Showing pinpoint control, Alvarez threw 26 pitches, 19 for strikes. He was only supposed to throw two innings, but he did that in 16 pitches. So he went out for a third. His fastball maxed at 93 mph, and he kept the Cardinals off-stride with his breaking stuff. He even dazzled with a super slow curveball, one fluttering in at 65 mph. Matt Adams was way out in front on a swing and miss.
"I think he just picked up where he left off, throwing strikes and scoreless innings," manager Mike Redmond said. "I wasn't sure how he was going to feel without really pitching yet this spring. It looked like he was feeling good and pounding the strike zone. It was good to see."
The reason Alvarez hadn't seen game action yet is because he was shut down for a few days due to an infection on his right shin. The shin is better, and the fact that he pitched in winter ball in Venezuela didn't cause him to fall too far behind.
Alvarez projects as the Marlins' No. 3 starter, but that could change. In the eyes of the organization, his no-hitter provided a lift to a team that lost 100 games.
"I think of that as a highlight to a rough year," Redmond said. "It was the start of a productive offseason. We all drew momentum and kind of got a big lift out of that game. That game kind of energized us. We were like, 'This is what we have to look forward to with our pitching staff.'"
With Jose Fernandez, Nathan Eovaldi and Alvarez, the Marlins feel they have a formidable top three. They identified their rotation as a strength, and set out in the offseason to add more offense.
Through free agency, they signed Jarrod Saltalamacchia, Garrett Jones, Casey McGehee, Rafael Furcal and Jeff Baker.
"We had to figure out a way to build some offense into this team, and energize it and give it some more depth," Redmond said. "We looked at that game as a stepping stone to staying focused this winter on improving this ballclub. That was a big mental boost for all of us. We all left there thinking, 'This is a big way to finish the season.'"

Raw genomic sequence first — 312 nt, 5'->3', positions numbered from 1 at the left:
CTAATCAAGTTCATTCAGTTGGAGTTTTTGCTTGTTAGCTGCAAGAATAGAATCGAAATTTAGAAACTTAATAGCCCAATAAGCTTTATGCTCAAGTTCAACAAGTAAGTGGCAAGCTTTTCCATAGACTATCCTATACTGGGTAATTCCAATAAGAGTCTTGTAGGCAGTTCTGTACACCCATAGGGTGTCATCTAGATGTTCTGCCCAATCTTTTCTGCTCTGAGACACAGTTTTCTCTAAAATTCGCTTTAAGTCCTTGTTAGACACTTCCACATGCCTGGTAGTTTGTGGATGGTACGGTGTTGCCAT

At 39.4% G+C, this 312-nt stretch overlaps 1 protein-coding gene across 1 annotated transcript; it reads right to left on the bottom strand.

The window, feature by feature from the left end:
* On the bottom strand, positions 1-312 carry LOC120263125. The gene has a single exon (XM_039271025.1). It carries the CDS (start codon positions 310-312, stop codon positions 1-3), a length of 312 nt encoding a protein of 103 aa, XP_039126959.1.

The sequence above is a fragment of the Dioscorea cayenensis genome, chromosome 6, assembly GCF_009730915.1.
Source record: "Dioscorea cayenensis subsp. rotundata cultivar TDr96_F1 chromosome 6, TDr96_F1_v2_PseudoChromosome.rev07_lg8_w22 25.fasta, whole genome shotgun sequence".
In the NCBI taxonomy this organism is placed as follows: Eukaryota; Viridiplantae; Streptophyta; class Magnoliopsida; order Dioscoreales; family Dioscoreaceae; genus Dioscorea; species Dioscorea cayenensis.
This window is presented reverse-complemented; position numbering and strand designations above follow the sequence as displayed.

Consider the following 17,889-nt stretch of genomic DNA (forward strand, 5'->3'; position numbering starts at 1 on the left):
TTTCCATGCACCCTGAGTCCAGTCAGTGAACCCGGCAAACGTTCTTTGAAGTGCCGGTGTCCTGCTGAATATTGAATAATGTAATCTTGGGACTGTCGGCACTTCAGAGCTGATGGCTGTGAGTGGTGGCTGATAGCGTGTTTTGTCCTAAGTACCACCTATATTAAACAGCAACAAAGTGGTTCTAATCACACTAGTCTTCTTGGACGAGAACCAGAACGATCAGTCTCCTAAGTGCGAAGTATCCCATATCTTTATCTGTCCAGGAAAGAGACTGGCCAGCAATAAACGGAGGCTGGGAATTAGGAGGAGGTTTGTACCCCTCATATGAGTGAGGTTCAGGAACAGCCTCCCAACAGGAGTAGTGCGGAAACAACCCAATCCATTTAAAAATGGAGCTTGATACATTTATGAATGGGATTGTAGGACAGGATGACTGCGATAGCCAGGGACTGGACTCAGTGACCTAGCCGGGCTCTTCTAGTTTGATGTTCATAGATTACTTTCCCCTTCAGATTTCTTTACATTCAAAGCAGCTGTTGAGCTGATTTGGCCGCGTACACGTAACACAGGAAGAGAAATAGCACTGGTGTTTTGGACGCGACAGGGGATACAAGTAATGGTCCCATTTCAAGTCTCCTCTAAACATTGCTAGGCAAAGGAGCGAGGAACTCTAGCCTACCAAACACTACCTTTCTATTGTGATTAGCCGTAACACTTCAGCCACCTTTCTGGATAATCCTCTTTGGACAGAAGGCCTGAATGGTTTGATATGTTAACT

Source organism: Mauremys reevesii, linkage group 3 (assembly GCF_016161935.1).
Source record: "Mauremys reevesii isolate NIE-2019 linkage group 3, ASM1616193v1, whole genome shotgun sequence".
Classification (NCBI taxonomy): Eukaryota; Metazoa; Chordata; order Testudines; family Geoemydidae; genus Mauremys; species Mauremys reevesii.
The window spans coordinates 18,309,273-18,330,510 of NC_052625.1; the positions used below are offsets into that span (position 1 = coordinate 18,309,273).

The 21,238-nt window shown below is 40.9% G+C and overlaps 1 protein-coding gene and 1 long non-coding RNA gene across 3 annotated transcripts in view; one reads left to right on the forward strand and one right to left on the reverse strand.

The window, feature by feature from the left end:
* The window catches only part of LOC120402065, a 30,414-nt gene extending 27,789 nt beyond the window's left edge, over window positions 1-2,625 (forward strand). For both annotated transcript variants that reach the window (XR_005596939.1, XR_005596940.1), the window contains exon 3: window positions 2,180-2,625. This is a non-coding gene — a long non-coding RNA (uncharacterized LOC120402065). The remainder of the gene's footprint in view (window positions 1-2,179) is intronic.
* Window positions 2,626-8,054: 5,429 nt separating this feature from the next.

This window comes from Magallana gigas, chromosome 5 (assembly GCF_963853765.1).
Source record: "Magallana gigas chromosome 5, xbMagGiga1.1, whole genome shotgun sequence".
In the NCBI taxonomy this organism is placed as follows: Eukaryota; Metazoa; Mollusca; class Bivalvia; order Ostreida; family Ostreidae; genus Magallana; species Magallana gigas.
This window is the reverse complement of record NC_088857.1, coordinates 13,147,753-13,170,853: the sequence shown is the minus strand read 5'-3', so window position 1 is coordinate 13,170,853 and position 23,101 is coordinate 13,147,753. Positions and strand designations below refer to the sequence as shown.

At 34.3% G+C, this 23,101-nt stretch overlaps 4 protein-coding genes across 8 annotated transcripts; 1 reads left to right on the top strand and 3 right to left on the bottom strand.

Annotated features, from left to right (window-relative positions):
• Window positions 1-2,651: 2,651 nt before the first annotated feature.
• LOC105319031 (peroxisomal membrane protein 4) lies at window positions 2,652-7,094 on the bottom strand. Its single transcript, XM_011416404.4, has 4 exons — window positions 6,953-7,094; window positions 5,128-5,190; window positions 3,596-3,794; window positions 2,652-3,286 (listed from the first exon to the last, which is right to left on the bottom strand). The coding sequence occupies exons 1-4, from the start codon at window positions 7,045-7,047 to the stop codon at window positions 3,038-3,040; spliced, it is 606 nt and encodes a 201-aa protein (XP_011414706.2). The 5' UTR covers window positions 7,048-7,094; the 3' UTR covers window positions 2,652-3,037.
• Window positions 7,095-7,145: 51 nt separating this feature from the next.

Alvarez's no-hitter was even rarer because he wasn't able to celebrate on the mound. The Marlins edged the Tigers, 1-0, on a walk-off wild pitch. So Alvarez ended up being mobbed by his teammates near home plate. He had been standing on deck when the winning run raced home.
"I felt good," Alvarez said through a translator of his outing Friday. "I was just trying to keep the ball in the zone and let the batters swing and just throw strikes."
In the offseason in his home in Venezuela, Alvarez was well-received because of his season-ending no-hitter. Omar Vizquel, the veteran shortstop who now is the Tigers' first-base coach, was among the many who congratulated Alvarez. The righty also heard from some of his former Blue Jays teammates, as well as his winter ball club.
"It was big for me," Alvarez said. "It gave me the belief to keep following my dreams. This winter in Venezuela, I prepared myself to be ready in the spring and to continue my success."
Alvarez has kept the ball and glove from his no-hitter, and his cleats were sent to the Hall of Fame in Cooperstown, N.Y.
"I was very well-embraced in Venezuela, from the fans to the writers," he said. "They congratulated me."
The pace and rhythm Alvarez displayed on Friday looked as if he was in mid-season form.
"He looked good," Cardinals righty Adam Wainwright said. "He's nasty. He threw a 65-mph curveball one time, a 93-mph sinker after that. He's good."
The slow curveball is a pitch Alvarez threw on occasion last year, and he showcased it on Friday twice.
"It's just a pitch I throw every now and then to catch the batters off-guard," Alvarez said. "It's something I started last year."